JOURNAL ARTICLE

Abnormal brain connectivity patterns in adults with ADHD: a coherence study

João Ricardo Sato, Marcelo Queiroz Hoexter, Xavier Francisco Castellanos, Luis A Rohde
PloS One 2012, 7 (9): e45671
23049834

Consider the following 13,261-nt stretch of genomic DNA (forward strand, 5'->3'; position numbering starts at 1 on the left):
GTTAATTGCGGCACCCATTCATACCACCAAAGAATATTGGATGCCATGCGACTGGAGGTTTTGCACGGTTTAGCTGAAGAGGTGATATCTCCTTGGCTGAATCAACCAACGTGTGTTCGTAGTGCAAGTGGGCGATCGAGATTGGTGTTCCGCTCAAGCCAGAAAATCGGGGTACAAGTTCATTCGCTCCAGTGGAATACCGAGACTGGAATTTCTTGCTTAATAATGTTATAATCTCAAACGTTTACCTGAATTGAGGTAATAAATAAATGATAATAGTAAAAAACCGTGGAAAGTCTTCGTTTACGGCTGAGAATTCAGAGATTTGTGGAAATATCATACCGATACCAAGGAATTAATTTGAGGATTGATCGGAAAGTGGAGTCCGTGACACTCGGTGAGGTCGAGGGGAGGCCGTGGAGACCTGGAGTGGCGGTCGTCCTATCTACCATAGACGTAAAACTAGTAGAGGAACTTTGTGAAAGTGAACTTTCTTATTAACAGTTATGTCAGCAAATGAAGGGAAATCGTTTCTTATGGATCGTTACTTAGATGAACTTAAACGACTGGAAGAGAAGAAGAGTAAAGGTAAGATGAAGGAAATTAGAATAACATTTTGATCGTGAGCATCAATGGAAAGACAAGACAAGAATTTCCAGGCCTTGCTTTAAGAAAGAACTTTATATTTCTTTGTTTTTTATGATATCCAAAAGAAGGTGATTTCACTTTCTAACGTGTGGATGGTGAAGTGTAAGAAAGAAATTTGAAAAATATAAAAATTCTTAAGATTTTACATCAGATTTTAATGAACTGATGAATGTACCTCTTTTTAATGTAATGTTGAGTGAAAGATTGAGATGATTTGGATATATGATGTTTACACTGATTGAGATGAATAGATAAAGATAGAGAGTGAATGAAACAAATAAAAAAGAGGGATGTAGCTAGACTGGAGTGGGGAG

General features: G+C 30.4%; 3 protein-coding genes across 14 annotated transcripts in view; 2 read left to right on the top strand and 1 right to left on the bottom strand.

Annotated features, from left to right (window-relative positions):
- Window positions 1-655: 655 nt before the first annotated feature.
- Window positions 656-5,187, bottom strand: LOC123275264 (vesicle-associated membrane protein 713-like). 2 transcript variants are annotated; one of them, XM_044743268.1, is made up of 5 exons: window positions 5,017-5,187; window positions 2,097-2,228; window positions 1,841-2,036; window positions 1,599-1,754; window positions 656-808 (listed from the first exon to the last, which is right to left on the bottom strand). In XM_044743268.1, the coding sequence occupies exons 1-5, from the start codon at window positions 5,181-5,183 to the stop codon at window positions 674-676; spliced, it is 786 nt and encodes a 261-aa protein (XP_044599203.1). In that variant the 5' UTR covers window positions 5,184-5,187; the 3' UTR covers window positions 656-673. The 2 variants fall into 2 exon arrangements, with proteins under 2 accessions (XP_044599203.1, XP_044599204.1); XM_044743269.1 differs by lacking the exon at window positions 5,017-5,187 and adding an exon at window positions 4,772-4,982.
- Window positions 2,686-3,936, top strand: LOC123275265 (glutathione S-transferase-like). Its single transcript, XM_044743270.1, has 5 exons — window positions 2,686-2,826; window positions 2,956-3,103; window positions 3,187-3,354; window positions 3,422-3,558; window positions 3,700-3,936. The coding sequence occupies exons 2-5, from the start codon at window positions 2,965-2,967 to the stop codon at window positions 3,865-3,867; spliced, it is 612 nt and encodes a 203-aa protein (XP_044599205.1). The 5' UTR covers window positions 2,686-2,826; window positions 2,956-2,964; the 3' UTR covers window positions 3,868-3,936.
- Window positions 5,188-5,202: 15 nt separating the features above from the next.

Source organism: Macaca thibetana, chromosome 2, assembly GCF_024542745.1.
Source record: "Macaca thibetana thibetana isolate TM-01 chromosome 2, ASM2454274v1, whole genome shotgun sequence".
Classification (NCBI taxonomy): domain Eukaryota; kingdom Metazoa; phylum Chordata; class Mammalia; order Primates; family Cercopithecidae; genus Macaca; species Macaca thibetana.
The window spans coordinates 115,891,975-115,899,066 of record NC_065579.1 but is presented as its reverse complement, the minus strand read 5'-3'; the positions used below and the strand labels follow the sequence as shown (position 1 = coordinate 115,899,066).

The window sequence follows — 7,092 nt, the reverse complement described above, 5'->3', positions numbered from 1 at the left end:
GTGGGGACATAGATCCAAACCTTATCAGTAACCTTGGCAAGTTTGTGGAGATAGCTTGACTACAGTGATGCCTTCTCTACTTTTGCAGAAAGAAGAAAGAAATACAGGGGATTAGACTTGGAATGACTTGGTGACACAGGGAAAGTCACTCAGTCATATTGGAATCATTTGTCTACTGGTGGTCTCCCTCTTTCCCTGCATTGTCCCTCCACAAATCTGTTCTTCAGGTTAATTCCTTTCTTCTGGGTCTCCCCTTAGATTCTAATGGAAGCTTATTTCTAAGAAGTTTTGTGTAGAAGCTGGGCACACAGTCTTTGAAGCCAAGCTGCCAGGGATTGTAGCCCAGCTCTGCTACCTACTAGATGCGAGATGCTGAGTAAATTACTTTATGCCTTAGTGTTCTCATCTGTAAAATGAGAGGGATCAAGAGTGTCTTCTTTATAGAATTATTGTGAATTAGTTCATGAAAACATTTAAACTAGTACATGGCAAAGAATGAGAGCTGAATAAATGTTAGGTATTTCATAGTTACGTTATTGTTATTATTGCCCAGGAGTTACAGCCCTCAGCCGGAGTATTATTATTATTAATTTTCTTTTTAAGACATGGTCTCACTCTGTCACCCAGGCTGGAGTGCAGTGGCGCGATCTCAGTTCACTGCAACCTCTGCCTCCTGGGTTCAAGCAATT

Studies based on functional magnetic resonance imaging (fMRI) during the resting state have shown decreased functional connectivity between the dorsal anterior cingulate cortex (dACC) and regions of the Default Mode Network (DMN) in adult patients with Attention-Deficit/Hyperactivity Disorder (ADHD) relative to subjects with typical development (TD). Most studies used Pearson correlation coefficients among the BOLD signals from different brain regions to quantify functional connectivity. Since the Pearson correlation analysis only provides a limited description of functional connectivity, we investigated functional connectivity between the dACC and the posterior cingulate cortex (PCC) in three groups (adult patients with ADHD, n=21; TD age-matched subjects, n=21; young TD subjects, n=21) using a more comprehensive analytical approach - unsupervised machine learning using a one-class support vector machine (OC-SVM) that quantifies an abnormality index for each individual. The median abnormality index for patients with ADHD was greater than for TD age-matched subjects (p=0.014); the ADHD and young TD indices did not differ significantly (p=0.480); the median abnormality index of young TD was greater than that of TD age-matched subjects (p=0.016). Low frequencies below 0.05 Hz and around 0.20 Hz were the most relevant for discriminating between ADHD patients and TD age-matched controls and between the older and younger TD subjects. In addition, we validated our approach using the fMRI data of children publicly released by the ADHD-200 Competition, obtaining similar results. Our findings suggest that the abnormal coherence patterns observed in patients with ADHD in this study resemble the patterns observed in young typically developing subjects, which reinforces the hypothesis that ADHD is associated with brain maturation deficits.

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